19.09.2011 | Barron's
Rare Bargains in Two Insurers
But after the shellacking European markets have endured, there are strong, dependable European stocks worth considering for investors thinking of annual rather than weekly returns." Some companies that have been around more than 100 years appear cheap in a scenario where the world isn’t about to end. Georg Thilenius, the principal of Thilenius Management in Stuttgart, cites two insurers that fit that description, Allianz (ALV.Germany) and Munich Re (MUV2.Germany). The two are down 39% and 31%, respectively—significantly more than the German market. They have American depositary shares that trade under the ticker symbols AZSEY and MURGF. On Friday they traded at around 9.30 and 120.50.
The market has dumped flnancíals indiscriminately on fears of their potential exposure to sovereign debt from countries like Greece, Ireland, Portugal, Spain and Italy. This has made Allianz and Munich Re, which have relatively low exposure to such debt, “rare bargains,” says Thilenius.
With 63 billion euros (about $86 billion) in net premiums, Allianz is Europe’s largest insurer and is the parent of Pimco, the U.S. fixed-income investment giant. Munich RE, in which Warren Buffett has a 10% stake, is one of the world’s largest reinsurers. Both have “excellent management and long-term records,” says Thilenius, who holds shares of both in clients’ accounts.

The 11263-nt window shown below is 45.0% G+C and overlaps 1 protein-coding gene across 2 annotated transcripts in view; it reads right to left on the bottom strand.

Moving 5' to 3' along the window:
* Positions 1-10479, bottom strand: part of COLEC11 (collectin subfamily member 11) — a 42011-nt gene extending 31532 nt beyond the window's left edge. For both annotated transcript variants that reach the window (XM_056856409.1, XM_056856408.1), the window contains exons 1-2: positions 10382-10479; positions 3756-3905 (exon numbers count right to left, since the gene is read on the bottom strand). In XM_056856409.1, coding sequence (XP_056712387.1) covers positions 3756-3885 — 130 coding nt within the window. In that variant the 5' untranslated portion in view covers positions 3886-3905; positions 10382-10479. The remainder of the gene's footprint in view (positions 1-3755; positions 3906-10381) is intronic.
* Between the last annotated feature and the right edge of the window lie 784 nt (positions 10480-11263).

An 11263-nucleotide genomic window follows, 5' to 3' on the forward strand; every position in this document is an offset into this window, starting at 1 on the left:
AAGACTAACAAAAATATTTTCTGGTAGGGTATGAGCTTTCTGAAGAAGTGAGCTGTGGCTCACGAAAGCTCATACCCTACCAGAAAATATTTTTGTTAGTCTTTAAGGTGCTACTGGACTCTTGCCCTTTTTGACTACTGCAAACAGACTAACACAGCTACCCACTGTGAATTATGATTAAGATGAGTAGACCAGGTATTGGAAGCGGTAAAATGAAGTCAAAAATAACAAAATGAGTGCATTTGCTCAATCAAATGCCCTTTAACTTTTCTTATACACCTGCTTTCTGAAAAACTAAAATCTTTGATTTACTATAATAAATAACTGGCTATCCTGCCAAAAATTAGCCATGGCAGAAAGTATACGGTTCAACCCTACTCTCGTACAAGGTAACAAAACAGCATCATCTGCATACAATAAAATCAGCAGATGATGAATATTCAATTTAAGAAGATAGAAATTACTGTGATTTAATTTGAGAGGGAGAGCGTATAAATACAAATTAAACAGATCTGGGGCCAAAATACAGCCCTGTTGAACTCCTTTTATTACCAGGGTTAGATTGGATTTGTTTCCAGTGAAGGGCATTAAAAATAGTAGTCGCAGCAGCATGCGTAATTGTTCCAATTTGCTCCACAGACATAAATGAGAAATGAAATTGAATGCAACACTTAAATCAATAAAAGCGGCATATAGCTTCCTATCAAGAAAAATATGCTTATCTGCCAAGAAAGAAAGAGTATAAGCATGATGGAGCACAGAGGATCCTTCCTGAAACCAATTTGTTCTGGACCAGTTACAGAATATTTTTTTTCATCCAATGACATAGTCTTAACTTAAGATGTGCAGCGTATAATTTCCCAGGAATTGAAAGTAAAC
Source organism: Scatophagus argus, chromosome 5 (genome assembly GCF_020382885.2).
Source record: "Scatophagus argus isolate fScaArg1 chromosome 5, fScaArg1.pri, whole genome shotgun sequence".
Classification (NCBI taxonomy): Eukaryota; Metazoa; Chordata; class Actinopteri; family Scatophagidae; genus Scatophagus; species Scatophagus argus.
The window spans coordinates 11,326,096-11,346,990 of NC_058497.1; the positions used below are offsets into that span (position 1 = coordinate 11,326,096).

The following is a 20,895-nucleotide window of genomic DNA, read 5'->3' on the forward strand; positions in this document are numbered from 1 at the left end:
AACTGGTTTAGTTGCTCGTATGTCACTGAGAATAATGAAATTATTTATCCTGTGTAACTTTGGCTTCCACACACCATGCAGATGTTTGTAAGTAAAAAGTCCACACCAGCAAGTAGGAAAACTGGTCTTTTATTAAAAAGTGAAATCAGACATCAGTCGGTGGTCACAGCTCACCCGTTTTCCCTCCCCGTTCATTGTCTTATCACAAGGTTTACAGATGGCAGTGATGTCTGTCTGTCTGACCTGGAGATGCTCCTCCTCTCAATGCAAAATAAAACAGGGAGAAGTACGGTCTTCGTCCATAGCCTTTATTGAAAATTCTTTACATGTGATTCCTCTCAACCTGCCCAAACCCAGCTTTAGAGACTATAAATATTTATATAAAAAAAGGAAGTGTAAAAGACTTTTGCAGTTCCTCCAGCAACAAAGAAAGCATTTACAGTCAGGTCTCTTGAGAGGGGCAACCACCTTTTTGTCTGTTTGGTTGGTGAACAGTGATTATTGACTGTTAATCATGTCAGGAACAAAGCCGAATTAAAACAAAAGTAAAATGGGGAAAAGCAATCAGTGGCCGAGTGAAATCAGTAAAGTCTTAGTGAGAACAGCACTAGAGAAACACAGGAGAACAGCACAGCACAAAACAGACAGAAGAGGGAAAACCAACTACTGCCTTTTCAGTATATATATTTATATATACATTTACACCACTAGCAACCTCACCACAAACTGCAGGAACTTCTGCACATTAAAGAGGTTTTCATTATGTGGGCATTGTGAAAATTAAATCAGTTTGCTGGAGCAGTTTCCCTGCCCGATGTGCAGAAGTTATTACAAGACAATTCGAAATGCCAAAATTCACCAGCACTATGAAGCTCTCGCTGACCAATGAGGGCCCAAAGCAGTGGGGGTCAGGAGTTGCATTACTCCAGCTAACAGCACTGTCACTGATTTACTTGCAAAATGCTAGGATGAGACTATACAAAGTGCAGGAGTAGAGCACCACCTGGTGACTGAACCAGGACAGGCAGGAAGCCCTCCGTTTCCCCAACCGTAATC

Both are valued at less than six times consensus 2012 earnings estimates and trade at around 70% of book value—a more relevant metric for insurers, which typically they trade at 100% of book. And, fundamentally, their businesses are good. Even in times of low or no economic growth, companies and individuals buy insurance.
The two companies have reduced their exposure to problematic sovereign debt. Greek, Portuguese, Irish and Spanish paper accounts for just 1.8% of Allianz’s about €400 billion in bonds, Thilenius notes. At Munich Re, Greek, Portuguese and Irish bonds make up a very small portion of the portfolio, while Spain and Italy together account for about 8%.
Both insurers have long histories of increasing their dividends and have yields that are now around 7%. Since 2000, Allianz’s dividend has tripled to €4.50 a share, while Munich Re’s has climbed to €6.25 from €1.25. Thilenius posits 50% appreciation within 24 months, in what are two conservative stocks.
If the world isn’t about to enter a prolonged depression, it’s hard to argue with his logic. For more companies like these, see page 14. (by Vito J. Racanelli)